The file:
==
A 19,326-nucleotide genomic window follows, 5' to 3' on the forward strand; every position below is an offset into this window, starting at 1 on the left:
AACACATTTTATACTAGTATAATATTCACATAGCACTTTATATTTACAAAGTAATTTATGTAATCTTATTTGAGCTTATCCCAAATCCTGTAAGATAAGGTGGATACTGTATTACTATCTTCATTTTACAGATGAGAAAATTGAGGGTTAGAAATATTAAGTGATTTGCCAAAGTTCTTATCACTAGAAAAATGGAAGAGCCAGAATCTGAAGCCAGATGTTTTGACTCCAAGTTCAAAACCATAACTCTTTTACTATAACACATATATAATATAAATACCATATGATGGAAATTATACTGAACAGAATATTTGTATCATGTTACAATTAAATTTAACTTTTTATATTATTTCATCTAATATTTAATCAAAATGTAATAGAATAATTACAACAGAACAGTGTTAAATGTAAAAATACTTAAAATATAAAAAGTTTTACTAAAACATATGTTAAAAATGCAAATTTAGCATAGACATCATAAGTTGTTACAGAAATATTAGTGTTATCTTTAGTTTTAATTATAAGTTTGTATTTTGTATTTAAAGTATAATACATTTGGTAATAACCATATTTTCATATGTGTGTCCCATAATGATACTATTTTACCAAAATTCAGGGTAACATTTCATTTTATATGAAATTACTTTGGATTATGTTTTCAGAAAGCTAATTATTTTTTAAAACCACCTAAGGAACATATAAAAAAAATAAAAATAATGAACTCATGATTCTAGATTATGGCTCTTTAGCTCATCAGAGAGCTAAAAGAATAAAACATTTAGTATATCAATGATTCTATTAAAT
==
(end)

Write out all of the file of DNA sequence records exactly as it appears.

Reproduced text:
A 19,326-nucleotide genomic window follows, 5' to 3' on the forward strand; every position below is an offset into this window, starting at 1 on the left:
AACACATTTTATACTAGTATAATATTCACATAGCACTTTATATTTACAAAGTAATTTATGTAATCTTATTTGAGCTTATCCCAAATCCTGTAAGATAAGGTGGATACTGTATTACTATCTTCATTTTACAGATGAGAAAATTGAGGGTTAGAAATATTAAGTGATTTGCCAAAGTTCTTATCACTAGAAAAATGGAAGAGCCAGAATCTGAAGCCAGATGTTTTGACTCCAAGTTCAAAACCATAACTCTTTTACTATAACACATATATAATATAAATACCATATGATGGAAATTATACTGAACAGAATATTTGTATCATGTTACAATTAAATTTAACTTTTTATATTATTTCATCTAATATTTAATCAAAATGTAATAGAATAATTACAACAGAACAGTGTTAAATGTAAAAATACTTAAAATATAAAAAGTTTTACTAAAACATATGTTAAAAATGCAAATTTAGCATAGACATCATAAGTTGTTACAGAAATATTAGTGTTATCTTTAGTTTTAATTATAAGTTTGTATTTTGTATTTAAAGTATAATACATTTGGTAATAACCATATTTTCATATGTGTGTCCCATAATGATACTATTTTACCAAAATTCAGGGTAACATTTCATTTTATATGAAATTACTTTGGATTATGTTTTCAGAAAGCTAATTATTTTTTAAAACCACCTAAGGAACATATAAAAAAAATAAAAATAATGAACTCATGATTCTAGATTATGGCTCTTTAGCTCATCAGAGAGCTAAAAGAATAAAACATTTAGTATATCAATGATTCTATTAAAT